All the Resources You Need to Encourage Women to Pursue Cybersecurity Careers

There's not enough people in the pipeline to fill cybersecurity jobs. CompTIA’s Advancing Women in Technology (AWIT) Community is working to bridge that gap for girls and women.
Women in Cybersecurity H

Everyone needs good IT security these days and while there’s zero unemployment in cybersecurity there are also not enough people to fill the pipeline.  CompTIA is working to bridge that gap for girls and women of all ages.

“You have to have diversity of thought and diversity of experience in order to address the whole ecosystem,” said Kathleen Martin, CompTIA staff member. “Getting women into these advanced IT roles is critically important.”

People working in the business of technology can have an impact on the number of women getting into cybersecurity, from middle and high school through career women looking to pivot into a new career. Use these tips to make security more accessible to people who may not have considered it an option.

Women Pivoting Careers

Bridging the confidence gap is the most important thing we can do right now to get women into cybersecurity. Cybersecurity is a great field for women, who can start with projects like penetration testing to look for vulnerabilities in a clients’ systems without much technical training. “People are afraid there’s a big learning curve,” said Martin. “We’ve got to get women to stop self-selecting out of cybersecurity jobs.”

Mentors can help bridge the confidence gap. For those who want to be mentors, BYTE, a program by CompTIA’s Future Leaders Community, offers resources like Five Steps to Becoming an Amazing Mentor and connections to STEM mentoring groups. BYTE prepares future tech leaders to engage with their own children and youth in their community, as well as with local teachers, schools and nonprofits to help next generations become aware of their ability to have a career in tech. 

Other CompTIA resources include How to Succeed in Tech: Tips for Your First Year as an IT Pro and Are You Ready for a Career Change?

High School and College Students

The No. 1 goal of teenagers is “having a job I love” according to Teen Views of Tech Careers study by Creating IT Futures. According to the study, kids don’t want to be stuck in offices, and “the fact that many IT professionals are out in the field or work from home could be important messages to share.”

The study also found that parents want their children to have a more successful job or career than they did, make more money than they did, and have the ability to do things the parents didn’t get a chance to do—the question becomes do parents have enough information and knowledge to be good career guides for their children? BYTE also addresses the parent information gap.

To raise interest in your company among students, reach out to the IT teachers you know at tech schools and local colleges to promote IT certifications and bootcamps that can help women leapfrog into cybersecurity. Companies can partner with Creating IT Futures to sponsor bootcamps or FUSE labs. Developed by researchers at Northwestern University, FUSE transforms the typical school intern computer lab into the site of self-directed learning in which students level-up in tech challenges as they would a video game.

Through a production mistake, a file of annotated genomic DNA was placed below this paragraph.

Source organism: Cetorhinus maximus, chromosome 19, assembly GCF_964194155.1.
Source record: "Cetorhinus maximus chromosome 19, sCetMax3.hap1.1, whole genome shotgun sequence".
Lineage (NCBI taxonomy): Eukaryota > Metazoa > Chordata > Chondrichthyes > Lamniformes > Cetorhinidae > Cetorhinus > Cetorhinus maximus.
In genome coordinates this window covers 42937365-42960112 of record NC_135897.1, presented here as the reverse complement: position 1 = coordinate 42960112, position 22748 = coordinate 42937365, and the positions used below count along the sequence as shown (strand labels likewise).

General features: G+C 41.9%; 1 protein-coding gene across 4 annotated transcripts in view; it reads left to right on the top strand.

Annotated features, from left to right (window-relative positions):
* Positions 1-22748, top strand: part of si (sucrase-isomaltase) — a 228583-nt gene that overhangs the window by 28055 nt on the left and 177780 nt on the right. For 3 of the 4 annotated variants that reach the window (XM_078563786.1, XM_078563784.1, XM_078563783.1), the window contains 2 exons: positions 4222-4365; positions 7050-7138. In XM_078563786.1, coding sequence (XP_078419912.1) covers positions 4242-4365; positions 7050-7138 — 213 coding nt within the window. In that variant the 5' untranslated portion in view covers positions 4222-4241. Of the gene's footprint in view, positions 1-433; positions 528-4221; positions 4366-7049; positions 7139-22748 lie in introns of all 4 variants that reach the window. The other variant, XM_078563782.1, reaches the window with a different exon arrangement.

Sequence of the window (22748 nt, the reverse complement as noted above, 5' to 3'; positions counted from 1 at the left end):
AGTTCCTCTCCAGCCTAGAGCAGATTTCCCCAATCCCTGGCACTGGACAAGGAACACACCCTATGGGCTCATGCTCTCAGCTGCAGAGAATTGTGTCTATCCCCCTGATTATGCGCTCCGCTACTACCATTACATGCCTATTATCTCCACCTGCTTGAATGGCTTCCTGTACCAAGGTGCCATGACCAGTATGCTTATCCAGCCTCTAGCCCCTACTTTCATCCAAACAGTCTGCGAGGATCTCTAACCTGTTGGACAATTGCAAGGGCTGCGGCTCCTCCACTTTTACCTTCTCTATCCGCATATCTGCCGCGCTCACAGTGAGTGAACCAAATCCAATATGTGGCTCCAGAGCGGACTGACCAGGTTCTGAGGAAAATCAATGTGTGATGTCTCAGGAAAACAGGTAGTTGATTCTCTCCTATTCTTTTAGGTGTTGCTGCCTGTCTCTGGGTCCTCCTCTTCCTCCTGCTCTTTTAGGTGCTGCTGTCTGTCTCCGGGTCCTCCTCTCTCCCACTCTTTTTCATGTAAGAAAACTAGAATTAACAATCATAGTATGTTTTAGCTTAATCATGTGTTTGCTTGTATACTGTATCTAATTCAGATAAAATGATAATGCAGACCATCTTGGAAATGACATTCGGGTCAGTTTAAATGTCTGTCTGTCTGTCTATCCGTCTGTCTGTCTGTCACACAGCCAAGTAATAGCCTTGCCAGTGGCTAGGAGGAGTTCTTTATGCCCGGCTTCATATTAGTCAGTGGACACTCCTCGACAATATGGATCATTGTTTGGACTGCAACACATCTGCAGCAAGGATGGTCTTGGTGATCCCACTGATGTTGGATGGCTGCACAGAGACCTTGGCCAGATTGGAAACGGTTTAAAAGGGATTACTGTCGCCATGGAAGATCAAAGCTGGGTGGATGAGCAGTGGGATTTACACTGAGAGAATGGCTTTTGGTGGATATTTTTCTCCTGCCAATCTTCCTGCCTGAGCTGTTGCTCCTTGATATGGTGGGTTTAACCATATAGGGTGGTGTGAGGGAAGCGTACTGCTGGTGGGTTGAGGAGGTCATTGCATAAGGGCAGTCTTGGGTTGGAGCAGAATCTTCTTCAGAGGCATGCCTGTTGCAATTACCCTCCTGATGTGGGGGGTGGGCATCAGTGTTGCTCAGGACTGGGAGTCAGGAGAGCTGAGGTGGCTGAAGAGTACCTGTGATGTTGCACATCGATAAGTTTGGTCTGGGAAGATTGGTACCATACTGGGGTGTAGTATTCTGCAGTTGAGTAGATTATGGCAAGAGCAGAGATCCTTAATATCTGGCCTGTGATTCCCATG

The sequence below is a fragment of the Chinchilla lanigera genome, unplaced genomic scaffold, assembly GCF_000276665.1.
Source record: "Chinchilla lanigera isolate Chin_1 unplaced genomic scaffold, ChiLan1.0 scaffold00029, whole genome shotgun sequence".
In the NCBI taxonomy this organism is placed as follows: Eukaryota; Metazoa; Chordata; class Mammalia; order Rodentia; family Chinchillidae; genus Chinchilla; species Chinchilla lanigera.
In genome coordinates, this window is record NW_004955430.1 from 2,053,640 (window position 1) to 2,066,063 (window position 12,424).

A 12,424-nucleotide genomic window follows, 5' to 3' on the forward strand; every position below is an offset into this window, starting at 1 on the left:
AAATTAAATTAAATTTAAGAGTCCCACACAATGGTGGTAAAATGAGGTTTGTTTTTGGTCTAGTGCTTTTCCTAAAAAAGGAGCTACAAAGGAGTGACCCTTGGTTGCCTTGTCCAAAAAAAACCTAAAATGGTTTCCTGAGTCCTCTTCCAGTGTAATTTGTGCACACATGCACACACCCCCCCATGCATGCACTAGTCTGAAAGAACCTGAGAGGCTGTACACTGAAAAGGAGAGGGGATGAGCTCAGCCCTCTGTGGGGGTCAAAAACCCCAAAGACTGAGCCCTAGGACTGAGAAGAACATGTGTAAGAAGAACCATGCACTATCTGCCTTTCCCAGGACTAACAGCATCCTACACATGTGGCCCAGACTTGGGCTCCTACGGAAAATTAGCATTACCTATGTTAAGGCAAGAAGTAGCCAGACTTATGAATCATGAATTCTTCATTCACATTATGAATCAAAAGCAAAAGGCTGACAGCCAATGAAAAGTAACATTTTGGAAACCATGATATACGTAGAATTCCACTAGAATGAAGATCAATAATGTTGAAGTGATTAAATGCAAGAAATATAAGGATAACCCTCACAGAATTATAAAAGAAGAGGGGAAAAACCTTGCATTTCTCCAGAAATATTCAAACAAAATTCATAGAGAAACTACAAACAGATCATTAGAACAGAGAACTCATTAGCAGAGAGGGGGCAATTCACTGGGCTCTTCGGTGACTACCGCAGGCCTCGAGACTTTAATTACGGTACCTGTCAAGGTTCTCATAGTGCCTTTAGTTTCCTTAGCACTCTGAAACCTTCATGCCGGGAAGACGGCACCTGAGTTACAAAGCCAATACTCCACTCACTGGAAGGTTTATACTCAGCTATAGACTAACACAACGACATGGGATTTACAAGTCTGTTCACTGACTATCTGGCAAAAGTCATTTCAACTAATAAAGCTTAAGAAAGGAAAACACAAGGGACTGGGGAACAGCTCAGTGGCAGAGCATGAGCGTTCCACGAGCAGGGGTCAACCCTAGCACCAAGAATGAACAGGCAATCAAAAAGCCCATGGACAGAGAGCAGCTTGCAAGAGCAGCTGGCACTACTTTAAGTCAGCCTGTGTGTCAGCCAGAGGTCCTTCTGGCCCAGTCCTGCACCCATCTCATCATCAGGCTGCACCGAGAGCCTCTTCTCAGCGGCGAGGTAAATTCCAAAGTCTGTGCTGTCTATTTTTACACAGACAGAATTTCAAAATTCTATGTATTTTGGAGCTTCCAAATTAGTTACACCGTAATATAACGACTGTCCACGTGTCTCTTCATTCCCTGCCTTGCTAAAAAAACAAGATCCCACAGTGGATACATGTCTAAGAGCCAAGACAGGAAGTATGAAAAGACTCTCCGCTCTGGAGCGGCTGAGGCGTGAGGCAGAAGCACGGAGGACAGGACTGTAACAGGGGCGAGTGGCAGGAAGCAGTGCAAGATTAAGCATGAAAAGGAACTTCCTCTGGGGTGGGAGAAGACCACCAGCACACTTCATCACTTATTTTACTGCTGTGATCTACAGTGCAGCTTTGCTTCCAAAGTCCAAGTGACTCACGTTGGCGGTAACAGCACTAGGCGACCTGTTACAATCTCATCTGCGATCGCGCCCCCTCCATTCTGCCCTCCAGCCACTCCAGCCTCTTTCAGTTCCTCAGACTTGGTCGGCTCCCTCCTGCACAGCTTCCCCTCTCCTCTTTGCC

Sponsor students who want to get certified and help them map a course into IT using certifications. In addition to internships, you encourage people to earn industry-recognized IT certifications and offer study materials, mentorship and a chance to sit for the A+ exam.

Middle School

Getting girls interested in technology early is a key to fostering a tech career later on. The choice to opt out happens early—middle school girls will decide to drop their technology interests if it’s not engaging enough. “We’ve got to get girls involved before they opt out,” said Martin.

Encourage interested students to join the Technology Student Association (TSA), a national, non-profit organization of middle and high school student members who are engaged in STEM. There are TSA meetups in every state where you can share your own IT story, show up and table for your company and answer questions about what it’s like to work in tech.

For hands-on ideas, check out the TSA's cybersecurity problems that are solvable on a middle school level. Develop a talk to explain the importance of why you shouldn’t reuse passwords and how multi-factor authentication can prevent a breach. For advanced groups, explain how you would address concerns from employees about having multiple passwords and having to deal with multi-factor authentication.

TechGirlz is another group that works to get middle school girls engaged with technology in fun and creative ways. You can teach or sponsor a workshop, or help the teachers in your community with hands-on tech exercises they can do in class. You can use the workshops from TechGirlz or offer your own training for teachers.

“Show them ways they can incorporate tech into lessons, and find ways to get that curriculum to them,” said Martin.

BYTE also includes resources for this age group, like 19 tech activities for middle schoolers that will bring out kids’ inner-mathematician, and parents and educators can request free copies of How to Launch Your Teen’s Career in Technology: A Parent’s Guide to the T in STEM Education by contacting Lisa Fasold.

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